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agent, and at the same time to prevent windage by filling up the space between the ball and the barrel. They are made of a circular form for spherical and short conical balls, and are placed over the mouth of the barrel with the greased side downwards, the ball being pushed down upon them. The common circular patches are not suitable to any bullet having much cylinder to it, as, if the patch is thick enough to give a good fit at the base of the bullet, the gathers formed by the edges round the shoulder render it very hard, if not impossible, to ram it down; and if allowance for this is made in the thickness of the material, or in windage, the base does not then fit close. For this reason circular patches are only applicable to round or conoidal projectiles. They may, however, be used by altering their form from that of a circle to that of a cross, the centre part of which is exactly the size of the base of the bullet. The readiest mode of getting at this shape is to cut the patches circular first; then lay on them a steel or tin pattern of the cross required, and cut out the angles with a sharp-pointed knife, or a stamp may be made to cut them out at one blow. However used, patches are troublesome, and render the loading slow, being difficult to separate and dirty to handle. Hence many good shots (among whom may be included Mr. Purdey and that high authority Mr. Boucher) dispense with patches altogether, and merely dip the base of the bullet in a composition of beeswax and tallow, as described at page 323, in an extract from one of Mr. Boucher's letters.

A correspondent of the Field (“F. J. J.,” of Derby) has suggested a simple contrivance for keeping patches on the ball ready for use, whereby the act of loading in the field is considerably accelerated.

“ The inconvenience is. known to all rifle shooters of handling the patches and balls separately in the field, picking the former with difficulty out of the box, and adjusting them with the ball at the mouth of the rifle. To obviate this, I have had made a number of tin cylinders, the length of the ball or bullet (I use the Enfield), and just admitting the patch and bullet.' One end of the cylinder is slightly trumpet-mouthed to ease the fitting in of the patch and bullet. Its appearance is as ini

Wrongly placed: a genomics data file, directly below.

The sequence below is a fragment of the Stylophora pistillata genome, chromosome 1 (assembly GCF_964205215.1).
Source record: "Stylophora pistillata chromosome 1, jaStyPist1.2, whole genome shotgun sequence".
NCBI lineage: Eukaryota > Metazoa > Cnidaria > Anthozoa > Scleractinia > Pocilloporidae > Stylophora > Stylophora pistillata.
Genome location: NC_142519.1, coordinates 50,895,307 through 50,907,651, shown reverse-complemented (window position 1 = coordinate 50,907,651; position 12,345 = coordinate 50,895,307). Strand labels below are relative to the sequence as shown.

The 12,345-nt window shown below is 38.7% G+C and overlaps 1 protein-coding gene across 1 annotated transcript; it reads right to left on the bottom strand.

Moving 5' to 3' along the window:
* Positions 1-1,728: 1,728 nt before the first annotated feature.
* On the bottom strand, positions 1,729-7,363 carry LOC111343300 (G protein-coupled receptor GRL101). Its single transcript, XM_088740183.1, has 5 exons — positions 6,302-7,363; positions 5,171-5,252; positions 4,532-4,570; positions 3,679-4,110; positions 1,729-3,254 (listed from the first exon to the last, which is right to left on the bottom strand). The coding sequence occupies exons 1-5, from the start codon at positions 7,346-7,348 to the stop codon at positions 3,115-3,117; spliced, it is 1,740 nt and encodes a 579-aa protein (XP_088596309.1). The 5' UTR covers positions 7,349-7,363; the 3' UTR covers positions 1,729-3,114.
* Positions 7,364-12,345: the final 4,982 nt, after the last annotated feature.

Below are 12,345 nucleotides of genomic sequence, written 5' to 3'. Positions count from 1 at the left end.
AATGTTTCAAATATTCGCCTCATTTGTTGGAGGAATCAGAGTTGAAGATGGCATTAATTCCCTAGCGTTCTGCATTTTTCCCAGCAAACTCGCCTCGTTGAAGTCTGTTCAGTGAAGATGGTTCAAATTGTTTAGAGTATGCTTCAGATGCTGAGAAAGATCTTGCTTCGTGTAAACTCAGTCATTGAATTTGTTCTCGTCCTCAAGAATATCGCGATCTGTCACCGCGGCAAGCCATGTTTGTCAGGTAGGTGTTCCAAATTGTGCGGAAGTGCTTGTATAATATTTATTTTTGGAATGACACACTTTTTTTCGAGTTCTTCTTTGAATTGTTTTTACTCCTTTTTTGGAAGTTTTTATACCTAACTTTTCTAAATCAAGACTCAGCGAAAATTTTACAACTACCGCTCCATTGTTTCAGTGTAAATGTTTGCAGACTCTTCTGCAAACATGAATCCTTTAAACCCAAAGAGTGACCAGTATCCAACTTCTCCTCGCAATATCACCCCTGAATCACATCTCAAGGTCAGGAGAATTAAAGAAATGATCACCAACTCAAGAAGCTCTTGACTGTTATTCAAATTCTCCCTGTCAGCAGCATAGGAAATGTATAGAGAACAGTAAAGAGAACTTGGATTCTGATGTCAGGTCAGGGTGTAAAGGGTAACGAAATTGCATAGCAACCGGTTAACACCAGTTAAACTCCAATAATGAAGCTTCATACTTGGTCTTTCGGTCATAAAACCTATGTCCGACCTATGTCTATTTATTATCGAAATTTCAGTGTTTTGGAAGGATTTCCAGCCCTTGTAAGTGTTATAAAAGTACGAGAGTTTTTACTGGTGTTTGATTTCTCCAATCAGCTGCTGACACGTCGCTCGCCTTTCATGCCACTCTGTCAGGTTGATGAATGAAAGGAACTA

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fig. 92 a. Preparing for the field Pig 92

at home, I load as many of the cylinders as may be desired, by placing the patches on the trumpet-mouth (using cruciforin patches), and then

pushing them down with the bullet PATCH

into the cylinders. The bullets are

pushed down till the flat end comes PATCH CYLINDER (SLIGHTLY within one-eighth of an inch of the

REDUCED). other end of the cylinder, leaving, therefore, one-eighth of an inch of the dome-shaped end of the bullet protruding above the trumpet-mouth; this prevents the patch from being chafed out of place in the pocket, bag, or cartouche pouch. The appearance of the loaded cylinders is shown in section fig. 92 d. Loading is done thus:Placing the cylinder on the mouth of the rifle, press down the dome end of the bullet, just entering the flat end into the barrel, and pluck off the cylinder, and return it empty into the pocket. A slight tap of the hand forces down the bullet and patch into the barrel, and the ramrod is then applied. I find this plan to answer perfectly.

“F. J. J. (Derby)."

CARTRIDGES. Cartridges for rifle balls are made in various ways, as noticed under the head of each particular kind of rifle. Most sportsmen, in using the muzzle-loader, prefer to load from a powder-flask; but even then it is well to carry the bullet prepared either with a patch in a tin tube, as described by “F. J.J.," or enclosed in paper according to the following directions, which are those of a “Welshman," whose great experience has already been alluded to:

"It is not probable that, for ordinary practice, volunteers will go to the trouble of making up regular cartridges, but will generally prefer to load from a flask, and carry the bullets separate in a pouch. A good mode of preparing the bullet to be used in this way is to roll it in paper in the following manner:

"The paper is first cut into trapezium-shaped pieces, the depth of each piece exceeding the length of the cylinder on